Sometimes, despite all of our efforts, some broken things simply cannot be fixed. A Band-Aid does NOT make everything better. Let's say you are still using a computer you got in high school (let's assume you have already had your 10 year reunion).
Let's say it is working pretty well for you as far as typing papers, but for some reason you can't quite figure out how to access that new-fangled thing called the internet.
Let's say you call someone and ask them what you need to do to make your computer get the internet. They will (if they are a computer-literate kind of person) probably tell you something about band-width, download speed, and finally conclude that you need to upgrade to high-speed internet.
Let's say you decide to give in an get this high-speed thing everyone is talking about. You call and have someone come out, convincing you that you need a wireless router, etc. etc. and you lay down a pretty penny for the best package.
Do you think your computer will access the internet? Probably not. You see, I can create a file in Microsoft publisher that takes up more data space that entire computers used in the 90's. No matter how fast your internet access is, you simply will not be able to load a single page onto your computer.
But what does this have to do with the price of tea in China, you ask? Well, nothing.
But what it does demonstrate is how we often try to fix problems without really ever FIXING THE PROBLEM. This week, voters in Tyler are participating in early voting for a public school bond to remodel some existing elementary schools, the final few schools in the district that have not been upgraded or rebuilt, and to build a new middle school and technology center. At this point, taxes will not be affected because the school can simply use the funds they were using to repay their loans on the previous remodel/rebuilds to do the proposed remodel/rebuild/new builds.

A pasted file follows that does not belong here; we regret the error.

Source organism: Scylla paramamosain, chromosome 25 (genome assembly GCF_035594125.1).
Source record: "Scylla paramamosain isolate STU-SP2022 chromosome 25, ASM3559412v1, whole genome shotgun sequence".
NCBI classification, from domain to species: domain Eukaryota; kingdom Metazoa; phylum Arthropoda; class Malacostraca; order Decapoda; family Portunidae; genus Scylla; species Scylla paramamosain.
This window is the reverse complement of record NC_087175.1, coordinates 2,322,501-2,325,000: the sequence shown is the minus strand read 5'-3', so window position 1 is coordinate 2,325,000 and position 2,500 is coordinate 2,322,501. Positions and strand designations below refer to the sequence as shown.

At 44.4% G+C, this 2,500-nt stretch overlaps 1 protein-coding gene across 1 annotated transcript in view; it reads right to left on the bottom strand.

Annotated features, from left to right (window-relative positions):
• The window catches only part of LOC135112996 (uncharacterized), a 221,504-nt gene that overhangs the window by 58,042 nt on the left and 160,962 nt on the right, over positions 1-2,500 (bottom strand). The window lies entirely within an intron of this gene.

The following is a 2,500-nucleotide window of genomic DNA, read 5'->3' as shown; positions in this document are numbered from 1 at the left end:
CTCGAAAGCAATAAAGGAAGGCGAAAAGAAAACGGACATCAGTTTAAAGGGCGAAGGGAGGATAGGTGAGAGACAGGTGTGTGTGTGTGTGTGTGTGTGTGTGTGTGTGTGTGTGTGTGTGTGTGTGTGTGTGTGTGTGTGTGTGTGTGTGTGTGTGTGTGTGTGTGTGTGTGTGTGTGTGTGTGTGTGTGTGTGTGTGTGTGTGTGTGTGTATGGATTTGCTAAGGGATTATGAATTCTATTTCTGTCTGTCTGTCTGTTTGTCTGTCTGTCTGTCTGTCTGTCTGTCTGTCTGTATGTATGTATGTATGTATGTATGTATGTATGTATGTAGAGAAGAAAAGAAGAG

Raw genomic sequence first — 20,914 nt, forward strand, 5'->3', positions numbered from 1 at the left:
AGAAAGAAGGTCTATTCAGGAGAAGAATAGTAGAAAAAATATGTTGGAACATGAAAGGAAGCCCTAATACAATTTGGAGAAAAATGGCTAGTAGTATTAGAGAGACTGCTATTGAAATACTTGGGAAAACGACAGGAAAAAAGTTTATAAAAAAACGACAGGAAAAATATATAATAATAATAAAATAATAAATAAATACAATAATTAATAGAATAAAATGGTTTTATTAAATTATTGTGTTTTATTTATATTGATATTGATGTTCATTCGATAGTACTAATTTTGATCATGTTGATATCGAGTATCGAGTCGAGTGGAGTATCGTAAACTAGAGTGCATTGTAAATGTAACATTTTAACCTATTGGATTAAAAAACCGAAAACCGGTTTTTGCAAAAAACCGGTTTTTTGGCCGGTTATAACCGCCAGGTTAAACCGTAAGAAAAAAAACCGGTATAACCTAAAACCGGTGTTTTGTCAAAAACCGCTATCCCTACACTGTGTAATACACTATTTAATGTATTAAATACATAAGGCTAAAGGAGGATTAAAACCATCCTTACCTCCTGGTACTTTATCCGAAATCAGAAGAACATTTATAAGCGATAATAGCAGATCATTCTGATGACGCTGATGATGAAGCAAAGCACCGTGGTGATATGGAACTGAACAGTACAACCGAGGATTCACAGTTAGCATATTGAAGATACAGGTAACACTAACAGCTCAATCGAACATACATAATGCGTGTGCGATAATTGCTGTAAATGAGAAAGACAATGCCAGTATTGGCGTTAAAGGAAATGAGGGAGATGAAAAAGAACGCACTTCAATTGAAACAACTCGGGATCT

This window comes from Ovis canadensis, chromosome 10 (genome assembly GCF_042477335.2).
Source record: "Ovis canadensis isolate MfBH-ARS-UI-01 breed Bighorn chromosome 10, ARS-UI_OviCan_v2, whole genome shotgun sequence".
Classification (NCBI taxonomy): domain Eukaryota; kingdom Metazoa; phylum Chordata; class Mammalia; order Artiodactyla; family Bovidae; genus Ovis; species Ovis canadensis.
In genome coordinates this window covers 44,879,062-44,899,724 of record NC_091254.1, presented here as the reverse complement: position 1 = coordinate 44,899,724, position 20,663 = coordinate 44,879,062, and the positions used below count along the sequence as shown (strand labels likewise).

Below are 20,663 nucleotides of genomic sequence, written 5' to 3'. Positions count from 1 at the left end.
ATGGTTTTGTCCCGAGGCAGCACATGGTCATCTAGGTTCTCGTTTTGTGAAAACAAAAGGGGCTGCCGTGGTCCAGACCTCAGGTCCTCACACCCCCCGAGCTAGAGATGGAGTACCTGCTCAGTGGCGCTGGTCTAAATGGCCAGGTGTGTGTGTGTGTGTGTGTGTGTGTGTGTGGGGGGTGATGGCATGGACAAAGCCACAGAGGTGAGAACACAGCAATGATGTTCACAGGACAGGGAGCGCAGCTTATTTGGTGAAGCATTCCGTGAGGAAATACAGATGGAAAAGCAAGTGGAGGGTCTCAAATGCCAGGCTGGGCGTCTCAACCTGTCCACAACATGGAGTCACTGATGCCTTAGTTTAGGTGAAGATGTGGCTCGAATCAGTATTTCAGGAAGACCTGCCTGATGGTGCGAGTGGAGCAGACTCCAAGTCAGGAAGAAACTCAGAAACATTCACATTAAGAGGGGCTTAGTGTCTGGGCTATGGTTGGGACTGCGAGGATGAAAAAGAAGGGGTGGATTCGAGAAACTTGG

There are those are concerned about the cost, and with this economy, it is a valid consideration. Yes, taxes will not go up now, but eventually, the debt will have to be repaid; however, it is my conviction that we will be paying a much greater price in the long-term future of our children if we do not do something now.
There are those who are concerned about low test scores, and this is also a valid argument. Tyler schools have experienced very low scores in the past few years, but I would argue that if you attended classes in a sub-par, over-crowded school with inadequate heat and air, if you had to brave torrential downpours, snow (ok, not a lot, but from time to time), and scorching heat simply to get from one class to another, all of this might make it a little harder to focus on your studies. If you had to TEACH in these conditions, you might have to spend more of your time making conditions bearable than preparing lessons for your students.
There are those who say that until test scores come up, they won't approve new schools or even remodels.
It is my opinion that if you give students and teachers a place to learn that they can be proud of, a place that is safe, a place they WANT to be rather than HAVE to be, test scores will go up. People are going to rise to the lowest possible expectation. If you tell students that they don't deserve more than a portable, they will respond in kind. If you tell students that they deserve a place with great technology, plenty of space to learn and play, and access to the best education we can offer, they will respond to this as well.